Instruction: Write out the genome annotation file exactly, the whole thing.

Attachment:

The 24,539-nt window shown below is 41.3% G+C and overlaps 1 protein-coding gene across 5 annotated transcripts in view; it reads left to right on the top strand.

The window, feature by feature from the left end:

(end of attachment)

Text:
The 24,539-nt window shown below is 41.3% G+C and overlaps 1 protein-coding gene across 5 annotated transcripts in view; it reads left to right on the top strand.

The window, feature by feature from the left end: